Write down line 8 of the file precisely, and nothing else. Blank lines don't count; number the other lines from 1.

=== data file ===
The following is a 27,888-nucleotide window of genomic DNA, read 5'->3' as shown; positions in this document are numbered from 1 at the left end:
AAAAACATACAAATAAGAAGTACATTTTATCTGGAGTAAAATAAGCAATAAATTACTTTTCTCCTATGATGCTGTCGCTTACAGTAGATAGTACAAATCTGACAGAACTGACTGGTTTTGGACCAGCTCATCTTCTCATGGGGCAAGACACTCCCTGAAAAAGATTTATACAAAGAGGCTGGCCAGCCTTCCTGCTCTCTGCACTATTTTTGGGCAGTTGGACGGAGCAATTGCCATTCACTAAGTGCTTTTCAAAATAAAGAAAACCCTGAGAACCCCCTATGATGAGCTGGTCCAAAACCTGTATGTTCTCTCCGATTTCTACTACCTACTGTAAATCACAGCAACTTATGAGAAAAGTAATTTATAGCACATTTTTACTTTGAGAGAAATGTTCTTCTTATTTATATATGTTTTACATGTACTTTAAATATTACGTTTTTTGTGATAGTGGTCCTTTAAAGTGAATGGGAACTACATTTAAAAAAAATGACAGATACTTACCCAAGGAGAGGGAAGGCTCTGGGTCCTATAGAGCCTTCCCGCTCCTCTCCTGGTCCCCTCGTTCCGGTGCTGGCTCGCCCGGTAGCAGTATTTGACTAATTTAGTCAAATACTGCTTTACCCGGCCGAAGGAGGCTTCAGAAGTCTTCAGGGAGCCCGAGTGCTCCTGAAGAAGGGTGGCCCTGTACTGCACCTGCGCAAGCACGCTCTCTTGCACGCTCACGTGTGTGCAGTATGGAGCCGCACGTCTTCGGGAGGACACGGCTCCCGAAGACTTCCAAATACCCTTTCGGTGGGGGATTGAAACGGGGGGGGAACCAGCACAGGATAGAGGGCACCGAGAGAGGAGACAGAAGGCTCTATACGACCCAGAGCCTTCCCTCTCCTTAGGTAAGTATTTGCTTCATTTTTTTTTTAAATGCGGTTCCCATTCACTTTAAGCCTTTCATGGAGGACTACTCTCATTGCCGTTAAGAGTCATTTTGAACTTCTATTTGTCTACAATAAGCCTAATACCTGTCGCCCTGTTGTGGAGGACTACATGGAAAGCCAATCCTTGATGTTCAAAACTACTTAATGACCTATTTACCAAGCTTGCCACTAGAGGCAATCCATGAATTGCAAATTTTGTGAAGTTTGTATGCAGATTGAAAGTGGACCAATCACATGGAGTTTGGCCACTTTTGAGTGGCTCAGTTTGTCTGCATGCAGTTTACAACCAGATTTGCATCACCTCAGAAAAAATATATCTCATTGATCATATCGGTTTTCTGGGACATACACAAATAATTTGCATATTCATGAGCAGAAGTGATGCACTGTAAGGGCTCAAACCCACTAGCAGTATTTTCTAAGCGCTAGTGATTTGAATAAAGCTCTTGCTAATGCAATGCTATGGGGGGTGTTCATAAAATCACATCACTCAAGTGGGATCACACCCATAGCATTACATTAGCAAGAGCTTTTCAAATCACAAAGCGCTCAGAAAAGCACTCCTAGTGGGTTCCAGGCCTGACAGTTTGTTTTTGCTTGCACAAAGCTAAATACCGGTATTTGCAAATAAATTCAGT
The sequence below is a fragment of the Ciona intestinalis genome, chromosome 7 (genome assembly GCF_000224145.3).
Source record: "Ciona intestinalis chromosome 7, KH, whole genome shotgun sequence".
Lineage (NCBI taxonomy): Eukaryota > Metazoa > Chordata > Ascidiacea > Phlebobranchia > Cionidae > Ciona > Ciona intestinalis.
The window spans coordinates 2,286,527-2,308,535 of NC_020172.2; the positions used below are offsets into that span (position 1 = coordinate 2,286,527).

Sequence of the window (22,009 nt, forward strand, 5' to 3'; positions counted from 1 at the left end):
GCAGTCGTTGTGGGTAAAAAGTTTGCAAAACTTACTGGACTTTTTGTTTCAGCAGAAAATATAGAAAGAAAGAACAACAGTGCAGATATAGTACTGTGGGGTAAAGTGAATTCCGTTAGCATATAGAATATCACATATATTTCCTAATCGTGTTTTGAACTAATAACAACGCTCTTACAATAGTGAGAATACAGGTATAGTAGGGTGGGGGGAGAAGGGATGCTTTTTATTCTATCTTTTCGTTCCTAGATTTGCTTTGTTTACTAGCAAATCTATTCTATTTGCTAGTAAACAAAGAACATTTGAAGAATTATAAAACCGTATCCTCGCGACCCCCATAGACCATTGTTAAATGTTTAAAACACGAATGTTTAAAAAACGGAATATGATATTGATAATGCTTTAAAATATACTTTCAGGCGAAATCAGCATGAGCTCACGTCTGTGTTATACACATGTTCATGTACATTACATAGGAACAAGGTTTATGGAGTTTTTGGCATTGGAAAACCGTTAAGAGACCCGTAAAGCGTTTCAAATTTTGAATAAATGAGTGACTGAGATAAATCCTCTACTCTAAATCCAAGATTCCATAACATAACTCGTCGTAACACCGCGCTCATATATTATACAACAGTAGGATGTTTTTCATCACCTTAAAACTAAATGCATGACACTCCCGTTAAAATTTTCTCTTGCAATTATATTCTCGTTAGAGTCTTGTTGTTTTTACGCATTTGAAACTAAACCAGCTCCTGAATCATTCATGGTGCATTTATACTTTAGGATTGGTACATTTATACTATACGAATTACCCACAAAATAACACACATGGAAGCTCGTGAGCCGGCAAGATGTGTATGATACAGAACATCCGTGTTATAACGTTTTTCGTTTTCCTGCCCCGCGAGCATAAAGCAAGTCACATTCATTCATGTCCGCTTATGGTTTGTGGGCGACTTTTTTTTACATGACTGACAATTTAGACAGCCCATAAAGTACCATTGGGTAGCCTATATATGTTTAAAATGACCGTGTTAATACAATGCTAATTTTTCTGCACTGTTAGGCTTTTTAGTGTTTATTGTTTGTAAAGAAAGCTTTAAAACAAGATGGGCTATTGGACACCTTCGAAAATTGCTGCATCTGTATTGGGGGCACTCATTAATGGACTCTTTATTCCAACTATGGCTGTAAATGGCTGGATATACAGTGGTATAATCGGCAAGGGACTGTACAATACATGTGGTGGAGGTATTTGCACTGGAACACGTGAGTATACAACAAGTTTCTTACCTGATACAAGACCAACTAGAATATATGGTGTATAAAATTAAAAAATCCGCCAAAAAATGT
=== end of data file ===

GCAGTCGTTGTGGGTAAAAAGTTTGCAAAACTTACTGGACTTTTTGTTTCAGCAGAAAATATAGAAAGAAAGAACAACAGTGCAGATATAGTACTGTGGGGTAAAGTGAATTCCGTTAGCATATAGAATATCACATATATTTCCTAATCGTGTTTTGAACTAATAACAACGCTCTTACAATAGTGAGAATACAGGTATAGTAGGGTGGGGGGAGAAGGGATGCTTTTTATTCTATCTTTTCGTTCCTAGATTTGCTTTGTTTACTAGCAAATCTATTCTATTTGCTAGTAAACAAAGAACATTTGAAGAATTATAAAACCGTATCCTCGCGACCCCCATAGACCATTGTTAAATGTTTAAAACACGAATGTTTAAAAAACGGAATATGATATTGATAATGCTTTAAAATATACTTTCAGGCGAAATCAGCATGAGCTCACGTCTGTGTTATACACATGTTCATGTACATTACATAGGAACAAGGTTTATGGAGTTTTTGGCATTGGAAAACCGTTAAGAGACCCGTAAAGCGTTTCAAATTTTGAATAAATGAGTGACTGAGATAAATCCTCTACTCTAAATCCAAGATTCCATAACATAACTCGTCGTAACACCGCGCTCATATATTATACAACAGTAGGATGTTTTTCATCACCTTAAAACTAAATGCATGACACTCCCGTTAAAATTTTCTCTTGCAATTATATTCTCGTTAGAGTCTTGTTGTTTTTACGCATTTGAAACTAAACCAGCTCCTGAATCATTCATGGTGCATTTATACTTTAGGATTGGTACATTTATACTATACGAATTACCCACAAAATAACACACATGGAAGCTCGTGAGCCGGCAAGATGTGTATGATACAGAACATCCGTGTTATAACGTTTTTCGTTTTCCTGCCCCGCGAGCATAAAGCAAGTCACATTCATTCATGTCCGCTTATGGTTTGTGGGCGACTTTTTTTTACATGACTGACAATTTAGACAGCCCATAAAGTACCATTGGGTAGCCTATATATGTTTAAAATGACCGTGTTAATACAATGCTAATTTTTCTGCACTGTTAGGCTTTTTAGTGTTTATTGTTTGTAAAGAAAGCTTTAAAACAAGATGGGCTATTGGACACCTTCGAAAATTGCTGCATCTGTATTGGGGGCACTCATTAATGGACTCTTTATTCCAACTATGGCTGTAAATGGCTGGATATACAGTGGTATAATCGGCAAGGGACTGTACAATACATGTGGTGGAGGTATTTGCACTGGAACACGTGAGTATACAACAAGTTTCTTACCTGATACAAGACCAACTAGAATATATGGTGTATAAAATTAAAAAATCCGCCAAAAAATGT